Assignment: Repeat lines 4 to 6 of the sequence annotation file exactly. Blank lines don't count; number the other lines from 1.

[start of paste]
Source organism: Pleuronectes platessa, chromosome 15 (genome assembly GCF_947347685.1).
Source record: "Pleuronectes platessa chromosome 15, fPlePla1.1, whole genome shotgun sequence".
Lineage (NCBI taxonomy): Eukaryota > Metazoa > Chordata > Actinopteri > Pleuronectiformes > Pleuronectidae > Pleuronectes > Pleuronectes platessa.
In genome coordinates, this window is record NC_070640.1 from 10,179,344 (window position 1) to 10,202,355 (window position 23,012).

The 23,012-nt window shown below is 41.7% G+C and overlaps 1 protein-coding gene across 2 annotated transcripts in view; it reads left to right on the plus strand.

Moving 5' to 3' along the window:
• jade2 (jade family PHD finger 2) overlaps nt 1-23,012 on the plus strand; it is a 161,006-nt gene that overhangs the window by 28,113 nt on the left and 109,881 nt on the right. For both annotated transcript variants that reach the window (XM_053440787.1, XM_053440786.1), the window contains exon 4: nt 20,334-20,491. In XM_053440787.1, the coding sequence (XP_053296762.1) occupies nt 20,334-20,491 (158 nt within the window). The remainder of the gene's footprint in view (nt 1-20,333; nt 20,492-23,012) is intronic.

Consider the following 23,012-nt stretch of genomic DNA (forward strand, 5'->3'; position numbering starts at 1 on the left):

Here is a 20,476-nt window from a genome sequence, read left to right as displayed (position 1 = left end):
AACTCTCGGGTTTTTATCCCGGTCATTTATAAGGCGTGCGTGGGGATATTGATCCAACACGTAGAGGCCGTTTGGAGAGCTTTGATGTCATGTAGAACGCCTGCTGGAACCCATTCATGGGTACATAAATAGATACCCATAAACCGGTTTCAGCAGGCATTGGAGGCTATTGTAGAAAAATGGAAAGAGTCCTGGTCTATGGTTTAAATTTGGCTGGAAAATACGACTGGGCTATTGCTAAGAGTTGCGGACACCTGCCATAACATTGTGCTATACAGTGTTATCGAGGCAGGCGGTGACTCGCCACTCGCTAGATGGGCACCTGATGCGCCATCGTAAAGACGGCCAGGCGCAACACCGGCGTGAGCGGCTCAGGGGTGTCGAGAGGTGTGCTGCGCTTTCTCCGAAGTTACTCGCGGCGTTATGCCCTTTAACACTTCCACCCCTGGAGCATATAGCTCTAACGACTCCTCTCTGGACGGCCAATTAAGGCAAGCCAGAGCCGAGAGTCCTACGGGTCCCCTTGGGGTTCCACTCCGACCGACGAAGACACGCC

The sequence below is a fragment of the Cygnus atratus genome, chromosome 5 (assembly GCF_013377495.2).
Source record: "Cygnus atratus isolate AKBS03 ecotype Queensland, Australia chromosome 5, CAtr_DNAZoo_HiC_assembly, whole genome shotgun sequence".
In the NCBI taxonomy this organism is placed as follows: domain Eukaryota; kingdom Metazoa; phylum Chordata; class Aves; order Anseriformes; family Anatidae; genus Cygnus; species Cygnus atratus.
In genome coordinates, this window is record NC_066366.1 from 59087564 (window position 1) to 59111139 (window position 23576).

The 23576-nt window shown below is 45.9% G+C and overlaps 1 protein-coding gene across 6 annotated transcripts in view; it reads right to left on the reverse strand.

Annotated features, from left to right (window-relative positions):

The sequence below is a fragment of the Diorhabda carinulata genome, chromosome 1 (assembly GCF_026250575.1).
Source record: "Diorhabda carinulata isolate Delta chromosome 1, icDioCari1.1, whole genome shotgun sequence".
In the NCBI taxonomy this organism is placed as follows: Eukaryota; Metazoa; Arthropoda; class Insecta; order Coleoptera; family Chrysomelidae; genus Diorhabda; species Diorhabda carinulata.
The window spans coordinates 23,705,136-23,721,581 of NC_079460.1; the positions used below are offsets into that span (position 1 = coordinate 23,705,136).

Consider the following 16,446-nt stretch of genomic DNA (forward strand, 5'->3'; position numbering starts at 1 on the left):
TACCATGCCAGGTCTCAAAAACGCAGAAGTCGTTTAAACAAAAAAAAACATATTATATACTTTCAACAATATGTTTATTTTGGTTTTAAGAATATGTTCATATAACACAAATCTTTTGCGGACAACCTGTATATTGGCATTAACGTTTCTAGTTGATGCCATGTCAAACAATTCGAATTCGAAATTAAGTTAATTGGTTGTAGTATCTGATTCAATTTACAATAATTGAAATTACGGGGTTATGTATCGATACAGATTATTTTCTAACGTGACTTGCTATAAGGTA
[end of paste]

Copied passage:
In genome coordinates, this window is record NC_070640.1 from 10,179,344 (window position 1) to 10,202,355 (window position 23,012).

The 23,012-nt window shown below is 41.7% G+C and overlaps 1 protein-coding gene across 2 annotated transcripts in view; it reads left to right on the plus strand.

Moving 5' to 3' along the window: